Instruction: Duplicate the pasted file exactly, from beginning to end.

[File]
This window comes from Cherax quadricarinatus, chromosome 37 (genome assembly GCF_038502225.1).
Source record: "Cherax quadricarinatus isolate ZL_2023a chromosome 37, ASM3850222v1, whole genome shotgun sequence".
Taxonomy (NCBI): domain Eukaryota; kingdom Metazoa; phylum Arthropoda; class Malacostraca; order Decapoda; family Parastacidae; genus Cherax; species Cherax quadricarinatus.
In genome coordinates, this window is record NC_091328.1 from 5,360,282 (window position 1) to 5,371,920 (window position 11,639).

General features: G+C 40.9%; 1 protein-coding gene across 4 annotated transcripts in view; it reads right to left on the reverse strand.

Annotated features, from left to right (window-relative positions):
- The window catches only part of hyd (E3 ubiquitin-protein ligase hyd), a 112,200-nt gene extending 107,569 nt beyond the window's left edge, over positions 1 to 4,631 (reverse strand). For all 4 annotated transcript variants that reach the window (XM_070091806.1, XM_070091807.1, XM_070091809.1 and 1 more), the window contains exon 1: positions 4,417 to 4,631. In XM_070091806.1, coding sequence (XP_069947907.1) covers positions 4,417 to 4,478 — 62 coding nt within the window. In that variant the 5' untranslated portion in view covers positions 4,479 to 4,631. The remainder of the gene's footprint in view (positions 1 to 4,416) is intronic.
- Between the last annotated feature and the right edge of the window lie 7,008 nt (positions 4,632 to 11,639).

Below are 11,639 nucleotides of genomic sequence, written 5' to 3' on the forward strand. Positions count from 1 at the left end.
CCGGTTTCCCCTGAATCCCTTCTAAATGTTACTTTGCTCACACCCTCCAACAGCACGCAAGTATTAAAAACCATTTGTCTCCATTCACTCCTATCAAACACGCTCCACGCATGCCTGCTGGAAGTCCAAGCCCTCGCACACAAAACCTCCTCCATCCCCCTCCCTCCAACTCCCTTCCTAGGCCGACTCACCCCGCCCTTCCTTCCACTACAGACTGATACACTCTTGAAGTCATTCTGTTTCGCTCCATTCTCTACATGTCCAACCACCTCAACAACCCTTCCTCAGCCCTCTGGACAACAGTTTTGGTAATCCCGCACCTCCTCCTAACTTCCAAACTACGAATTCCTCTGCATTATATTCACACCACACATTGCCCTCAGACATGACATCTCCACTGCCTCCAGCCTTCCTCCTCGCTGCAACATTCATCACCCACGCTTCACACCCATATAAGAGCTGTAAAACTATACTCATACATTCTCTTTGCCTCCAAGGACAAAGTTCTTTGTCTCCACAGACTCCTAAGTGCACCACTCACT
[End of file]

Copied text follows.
This window comes from Cherax quadricarinatus, chromosome 37 (genome assembly GCF_038502225.1).
Source record: "Cherax quadricarinatus isolate ZL_2023a chromosome 37, ASM3850222v1, whole genome shotgun sequence".
Taxonomy (NCBI): domain Eukaryota; kingdom Metazoa; phylum Arthropoda; class Malacostraca; order Decapoda; family Parastacidae; genus Cherax; species Cherax quadricarinatus.
In genome coordinates, this window is record NC_091328.1 from 5,360,282 (window position 1) to 5,371,920 (window position 11,639).

General features: G+C 40.9%; 1 protein-coding gene across 4 annotated transcripts in view; it reads right to left on the reverse strand.

Annotated features, from left to right (window-relative positions):
- The window catches only part of hyd (E3 ubiquitin-protein ligase hyd), a 112,200-nt gene extending 107,569 nt beyond the window's left edge, over positions 1 to 4,631 (reverse strand). For all 4 annotated transcript variants that reach the window (XM_070091806.1, XM_070091807.1, XM_070091809.1 and 1 more), the window contains exon 1: positions 4,417 to 4,631. In XM_070091806.1, coding sequence (XP_069947907.1) covers positions 4,417 to 4,478 — 62 coding nt within the window. In that variant the 5' untranslated portion in view covers positions 4,479 to 4,631. The remainder of the gene's footprint in view (positions 1 to 4,416) is intronic.
- Between the last annotated feature and the right edge of the window lie 7,008 nt (positions 4,632 to 11,639).

Below are 11,639 nucleotides of genomic sequence, written 5' to 3' on the forward strand. Positions count from 1 at the left end.
CCGGTTTCCCCTGAATCCCTTCTAAATGTTACTTTGCTCACACCCTCCAACAGCACGCAAGTATTAAAAACCATTTGTCTCCATTCACTCCTATCAAACACGCTCCACGCATGCCTGCTGGAAGTCCAAGCCCTCGCACACAAAACCTCCTCCATCCCCCTCCCTCCAACTCCCTTCCTAGGCCGACTCACCCCGCCCTTCCTTCCACTACAGACTGATACACTCTTGAAGTCATTCTGTTTCGCTCCATTCTCTACATGTCCAACCACCTCAACAACCCTTCCTCAGCCCTCTGGACAACAGTTTTGGTAATCCCGCACCTCCTCCTAACTTCCAAACTACGAATTCCTCTGCATTATATTCACACCACACATTGCCCTCAGACATGACATCTCCACTGCCTCCAGCCTTCCTCCTCGCTGCAACATTCATCACCCACGCTTCACACCCATATAAGAGCTGTAAAACTATACTCATACATTCTCTTTGCCTCCAAGGACAAAGTTCTTTGTCTCCACAGACTCCTAAGTGCACCACTCACT